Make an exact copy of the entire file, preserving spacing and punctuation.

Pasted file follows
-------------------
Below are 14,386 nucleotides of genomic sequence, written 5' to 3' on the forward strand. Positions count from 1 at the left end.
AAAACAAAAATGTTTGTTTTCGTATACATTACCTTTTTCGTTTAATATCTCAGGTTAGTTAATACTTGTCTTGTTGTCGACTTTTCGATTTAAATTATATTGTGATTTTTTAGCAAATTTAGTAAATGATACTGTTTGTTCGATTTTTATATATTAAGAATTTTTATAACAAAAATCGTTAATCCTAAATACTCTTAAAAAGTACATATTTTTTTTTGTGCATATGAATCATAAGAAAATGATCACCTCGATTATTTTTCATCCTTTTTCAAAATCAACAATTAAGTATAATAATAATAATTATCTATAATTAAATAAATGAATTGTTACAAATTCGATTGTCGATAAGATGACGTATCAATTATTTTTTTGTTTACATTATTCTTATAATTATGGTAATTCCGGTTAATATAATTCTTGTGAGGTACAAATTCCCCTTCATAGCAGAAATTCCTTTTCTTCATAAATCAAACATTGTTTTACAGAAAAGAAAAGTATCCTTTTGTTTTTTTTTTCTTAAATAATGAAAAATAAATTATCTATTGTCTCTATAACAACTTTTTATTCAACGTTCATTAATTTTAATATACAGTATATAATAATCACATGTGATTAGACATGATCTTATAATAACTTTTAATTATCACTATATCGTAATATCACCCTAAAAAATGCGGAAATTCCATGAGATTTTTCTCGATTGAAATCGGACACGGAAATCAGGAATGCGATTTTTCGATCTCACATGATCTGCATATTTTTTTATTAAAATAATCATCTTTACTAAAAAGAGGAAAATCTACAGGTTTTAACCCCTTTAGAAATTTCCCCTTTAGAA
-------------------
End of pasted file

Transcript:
Below are 14,386 nucleotides of genomic sequence, written 5' to 3' on the forward strand. Positions count from 1 at the left end.
AAAACAAAAATGTTTGTTTTCGTATACATTACCTTTTTCGTTTAATATCTCAGGTTAGTTAATACTTGTCTTGTTGTCGACTTTTCGATTTAAATTATATTGTGATTTTTTAGCAAATTTAGTAAATGATACTGTTTGTTCGATTTTTATATATTAAGAATTTTTATAACAAAAATCGTTAATCCTAAATACTCTTAAAAAGTACATATTTTTTTTTGTGCATATGAATCATAAGAAAATGATCACCTCGATTATTTTTCATCCTTTTTCAAAATCAACAATTAAGTATAATAATAATAATTATCTATAATTAAATAAATGAATTGTTACAAATTCGATTGTCGATAAGATGACGTATCAATTATTTTTTTGTTTACATTATTCTTATAATTATGGTAATTCCGGTTAATATAATTCTTGTGAGGTACAAATTCCCCTTCATAGCAGAAATTCCTTTTCTTCATAAATCAAACATTGTTTTACAGAAAAGAAAAGTATCCTTTTGTTTTTTTTTTCTTAAATAATGAAAAATAAATTATCTATTGTCTCTATAACAACTTTTTATTCAACGTTCATTAATTTTAATATACAGTATATAATAATCACATGTGATTAGACATGATCTTATAATAACTTTTAATTATCACTATATCGTAATATCACCCTAAAAAATGCGGAAATTCCATGAGATTTTTCTCGATTGAAATCGGACACGGAAATCAGGAATGCGATTTTTCGATCTCACATGATCTGCATATTTTTTTATTAAAATAATCATCTTTACTAAAAAGAGGAAAATCTACAGGTTTTAACCCCTTTAGAAATTTCCCCTTTAGAA